Screen shot 2010-02-13 at 6.55.19 PM
Diagram 1.0 - Formatting the drive

2. Once that is done , run myHack Installer . now please pay close attention to this. When you’re in the Select Destination screen , hit change Destination and select your USB Media , in this case its “RecoveryDisc”. DO NOT SELECT MACINTOSH HD or your primary HD , its going to mess your main HD. Do check Diagram 1.1 if you are not sure

Screen shot 2010-02-13 at 7.05.10 PM
Diagram 1.1 - Selecting the right destination drive

3. Once you’ve selected the right destination , be sure to hit Customize your myHack selection. Be sure to uncheck all of additional stuff. We wouldn’t be needing this as we will be replacing our own /Extra  folder. We just want myHack to install few essential kexts .
4. Once myHack is done installing , go to your USB “Mass Storage Device” in our case , its “RecoveryDisc”. Now at the same time open a new finder window and navigate to your /System/Library/Extensions folder (That is your Extensions folder of your Macintosh HD) , select all kexts (command +A  ) and then hit Command + C (or copy). Then , go to your USB Drive and navigate to its extensions folder and all you have to do now is hit Command +V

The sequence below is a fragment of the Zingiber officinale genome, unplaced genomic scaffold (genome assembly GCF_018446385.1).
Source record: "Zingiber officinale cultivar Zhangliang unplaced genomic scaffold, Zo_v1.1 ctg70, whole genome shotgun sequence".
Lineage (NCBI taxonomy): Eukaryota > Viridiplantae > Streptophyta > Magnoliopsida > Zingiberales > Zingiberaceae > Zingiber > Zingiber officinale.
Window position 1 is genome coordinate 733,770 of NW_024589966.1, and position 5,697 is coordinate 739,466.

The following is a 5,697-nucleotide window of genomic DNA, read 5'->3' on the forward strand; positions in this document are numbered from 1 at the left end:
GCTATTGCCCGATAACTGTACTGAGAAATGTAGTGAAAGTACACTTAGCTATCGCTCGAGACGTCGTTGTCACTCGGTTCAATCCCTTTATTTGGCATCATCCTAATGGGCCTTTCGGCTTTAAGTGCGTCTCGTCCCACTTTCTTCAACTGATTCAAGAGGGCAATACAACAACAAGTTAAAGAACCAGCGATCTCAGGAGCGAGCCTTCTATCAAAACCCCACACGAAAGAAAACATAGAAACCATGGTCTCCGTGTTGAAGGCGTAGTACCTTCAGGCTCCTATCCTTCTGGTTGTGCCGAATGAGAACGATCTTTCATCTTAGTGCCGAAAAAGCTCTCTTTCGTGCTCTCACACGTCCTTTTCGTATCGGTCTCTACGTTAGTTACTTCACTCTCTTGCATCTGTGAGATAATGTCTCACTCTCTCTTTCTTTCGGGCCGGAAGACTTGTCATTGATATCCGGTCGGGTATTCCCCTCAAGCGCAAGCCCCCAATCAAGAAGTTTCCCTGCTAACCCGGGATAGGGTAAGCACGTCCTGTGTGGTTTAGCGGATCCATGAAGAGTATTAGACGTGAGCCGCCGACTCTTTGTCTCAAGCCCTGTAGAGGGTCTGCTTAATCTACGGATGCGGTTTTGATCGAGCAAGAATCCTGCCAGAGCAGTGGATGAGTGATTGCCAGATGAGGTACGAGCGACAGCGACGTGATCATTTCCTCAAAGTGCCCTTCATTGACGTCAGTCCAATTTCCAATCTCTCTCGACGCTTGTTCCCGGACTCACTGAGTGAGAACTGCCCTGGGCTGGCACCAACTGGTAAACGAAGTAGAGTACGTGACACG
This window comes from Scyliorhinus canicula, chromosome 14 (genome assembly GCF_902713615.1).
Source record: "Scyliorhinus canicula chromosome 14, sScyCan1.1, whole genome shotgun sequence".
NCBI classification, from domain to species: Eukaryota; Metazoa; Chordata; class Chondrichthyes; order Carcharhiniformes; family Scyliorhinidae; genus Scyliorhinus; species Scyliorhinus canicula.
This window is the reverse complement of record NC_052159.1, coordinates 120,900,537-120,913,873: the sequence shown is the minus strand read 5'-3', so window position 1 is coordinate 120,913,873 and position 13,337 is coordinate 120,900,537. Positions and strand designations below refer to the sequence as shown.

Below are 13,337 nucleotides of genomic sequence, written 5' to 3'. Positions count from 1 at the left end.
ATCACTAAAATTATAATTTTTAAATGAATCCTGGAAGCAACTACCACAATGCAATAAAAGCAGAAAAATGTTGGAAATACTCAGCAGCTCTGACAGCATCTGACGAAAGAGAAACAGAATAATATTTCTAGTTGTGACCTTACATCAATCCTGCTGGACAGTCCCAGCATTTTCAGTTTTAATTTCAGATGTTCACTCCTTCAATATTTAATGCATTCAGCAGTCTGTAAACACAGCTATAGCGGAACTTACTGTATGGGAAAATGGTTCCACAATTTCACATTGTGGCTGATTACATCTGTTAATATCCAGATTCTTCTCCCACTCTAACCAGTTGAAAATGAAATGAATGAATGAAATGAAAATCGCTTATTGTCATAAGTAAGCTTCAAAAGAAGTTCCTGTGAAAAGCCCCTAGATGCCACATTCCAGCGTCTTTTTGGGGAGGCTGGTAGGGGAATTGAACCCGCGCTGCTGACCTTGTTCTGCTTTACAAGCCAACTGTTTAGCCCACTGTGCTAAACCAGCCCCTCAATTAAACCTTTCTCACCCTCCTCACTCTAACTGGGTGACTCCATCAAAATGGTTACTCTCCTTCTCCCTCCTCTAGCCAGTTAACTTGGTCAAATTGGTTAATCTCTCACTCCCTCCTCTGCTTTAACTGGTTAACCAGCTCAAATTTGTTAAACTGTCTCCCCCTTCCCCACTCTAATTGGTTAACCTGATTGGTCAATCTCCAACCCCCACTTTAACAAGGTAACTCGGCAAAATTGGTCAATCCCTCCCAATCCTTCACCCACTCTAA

Screen shot 2010-02-13 at 6.56.44 PM
Diagram 1.4 - The copying process (Please do make sure that you're copying the entire extensions folder :p)

5. Once your Extensions folder is copied. Be sure to copy your /Extras folder from your Macintosh HD to your USB Drive. This is important , and please be sure to copy your dsdt.aml as well (if any) and a patched boot file (such as pc_efi) (again if any) to your USB Drive. Do overwrite if it prompts you to do so. Once that is done , be sure to run pfix. pfix can be found in the root of your USB “Mass Storage Device” or root of your Macintosh HD (assuming you have got it up and running with myHack)
6. This is the crucial part . So do take some time and read Its now time for us to test if our recovery solution is indeed working or not. So be sure that the USB “Mass Storage Device” is plugged in and make sure that your BIOS/Motherboard/Laptop/Desktop or whatever that you’re using supports booting from USB. Now depending on your BIOS , the key to trigger which boot device menu could be Delete , F11 , F12 , F10 . Please do consult your manual. Anyhow , you should able to see your USB Mass Storage Device , select it and you should be greeted with Chameleon’s / myHack interface. Now hit Tab once (or twice) and you’ll be greeted with a screen similar of this